December 11, 2017—SCAN of Northern Virginia has once again achieved “Partner in Prevention” status, a designation awarded by the nonprofit Darkness to Light to organizations which take extra steps to protect the children they serve by training staff to understand the issue of child sexual abuse, identify unsafe situations and practices, and react responsibly in the best interest of the children they serve.

One in 10 children will be sexually abused before the age of 18. SCAN earned the “Partner in Prevention” designation by providing Stewards of Children training to over 90% of its management, staff, and volunteers. This evidence-informed program is scientifically proven to help participants prevent and respond to child sexual abuse. “Partner in Prevention” was created as a national standard to help parents and caregivers recognize organizations that take child protection seriously by implementing policy and training staff to prevent child sexual abuse.

Darkness to Light is an international organization that leads the movement to end child sexual abuse by educating and empowering adults in education, youth serving organizations, and communities to protect children. Darkness to Light has affiliates in all 50 states and 16 international locations.

  • To learn more about child sexual abuse prevention training or to enroll your organization in Darkness to Light’s “Partner in Prevention” program, please visit www.D2L.org/Partner.
  • To schedule a training for your organization with SCAN, click here.

About Darkness to Light: Darkness to Light (D2L) has championed the movement to end child sexual abuse since its founding in 2000. With affiliates in all 50 U.S. states and 16 additional countries, D2L provides individuals, organizations, and communities with the tools to protect children from sexual abuse. To date, the D2L network of 9,000 authorized facilitators has trained over 1.2 million parents, youth serving professionals, and organization volunteers in D2L’s award-winning Stewards of Children® child sexual abuse prevention program.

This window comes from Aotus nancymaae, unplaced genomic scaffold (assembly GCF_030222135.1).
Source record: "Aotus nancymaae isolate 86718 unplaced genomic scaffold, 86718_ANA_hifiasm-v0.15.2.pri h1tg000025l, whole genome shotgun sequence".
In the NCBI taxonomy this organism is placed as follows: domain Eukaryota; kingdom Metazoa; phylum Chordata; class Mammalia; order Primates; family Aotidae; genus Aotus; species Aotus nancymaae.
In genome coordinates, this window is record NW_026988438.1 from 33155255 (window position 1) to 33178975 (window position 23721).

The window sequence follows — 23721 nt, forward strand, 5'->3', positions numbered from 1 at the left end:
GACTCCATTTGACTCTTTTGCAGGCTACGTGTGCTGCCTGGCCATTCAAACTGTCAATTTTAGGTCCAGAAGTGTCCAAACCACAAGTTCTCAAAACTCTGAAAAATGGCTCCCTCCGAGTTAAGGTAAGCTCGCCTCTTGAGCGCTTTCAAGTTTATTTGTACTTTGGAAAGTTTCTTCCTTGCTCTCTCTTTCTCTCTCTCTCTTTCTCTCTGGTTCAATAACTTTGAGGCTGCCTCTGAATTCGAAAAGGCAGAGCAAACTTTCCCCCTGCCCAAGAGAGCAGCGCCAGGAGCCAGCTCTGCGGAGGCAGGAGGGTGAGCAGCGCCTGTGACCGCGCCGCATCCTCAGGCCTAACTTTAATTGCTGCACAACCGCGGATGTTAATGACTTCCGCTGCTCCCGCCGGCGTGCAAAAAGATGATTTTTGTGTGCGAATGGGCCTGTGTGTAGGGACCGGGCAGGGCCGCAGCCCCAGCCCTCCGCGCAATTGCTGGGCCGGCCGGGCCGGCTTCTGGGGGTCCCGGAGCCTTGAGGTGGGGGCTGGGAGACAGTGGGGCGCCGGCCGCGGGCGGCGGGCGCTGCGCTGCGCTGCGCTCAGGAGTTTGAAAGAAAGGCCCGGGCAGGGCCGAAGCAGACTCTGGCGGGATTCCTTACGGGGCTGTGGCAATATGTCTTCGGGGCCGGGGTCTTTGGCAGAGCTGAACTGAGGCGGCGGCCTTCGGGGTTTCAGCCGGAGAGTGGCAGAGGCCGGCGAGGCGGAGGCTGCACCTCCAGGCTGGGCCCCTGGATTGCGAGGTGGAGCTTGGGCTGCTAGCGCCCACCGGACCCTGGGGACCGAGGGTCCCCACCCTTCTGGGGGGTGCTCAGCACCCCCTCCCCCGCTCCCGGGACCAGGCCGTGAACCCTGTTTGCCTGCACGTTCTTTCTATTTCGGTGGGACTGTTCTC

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For further information, please contact Public Education Manager Tracy Leonard at 703-820-9001 or tleonard(at)scanva.org.

My IGNITE! Experience—On the Road with Darkness to Light

I am writing this blog post fresh from the first Darkness to Light Facilitators Conference, Ignite! I was joined by 170 others from 32 states and 4 countries (including 4 of us from Northern Virginia).

The conference was a fantastic mix of dynamic and engaging keynote speakers, experts in specific content related to Stewards of Children, a panel who shared their lessons learned and achievements, and a chance to interact with others who are faced with similar challenges in engaging the community in such a tough topic. It was also a chance to meet some of the faces from the Stewards of Children videos including Tiffany Sawyer, Carol Hogue, Sylvia Goalen, Keisha Head and of course, Paula Sellers!

For professionals in the field, there were some key takeaways that I have to share. Here are my top 10:

  1. Jim Clemente, retired FBI Supervisory Agent/Profiler reminded us that we have to give victims hope. We cannot condemn them to silence and the inability to seek help.
  2. He also reminded us that we must find BALANCE in our lives or that which we love to do so much can kill us.
  3. Carol Hogue and Martha Tumblin, D2L Instructors Extraordinaire, challenged the facilitators to remember why we must take risks to protect children
  4. Kevin McNeil, Special Victims Detective/author/educator and MOTIVATOR, had so many good thoughts! Including: abuse destroys a child’s ability to make relationships and connections.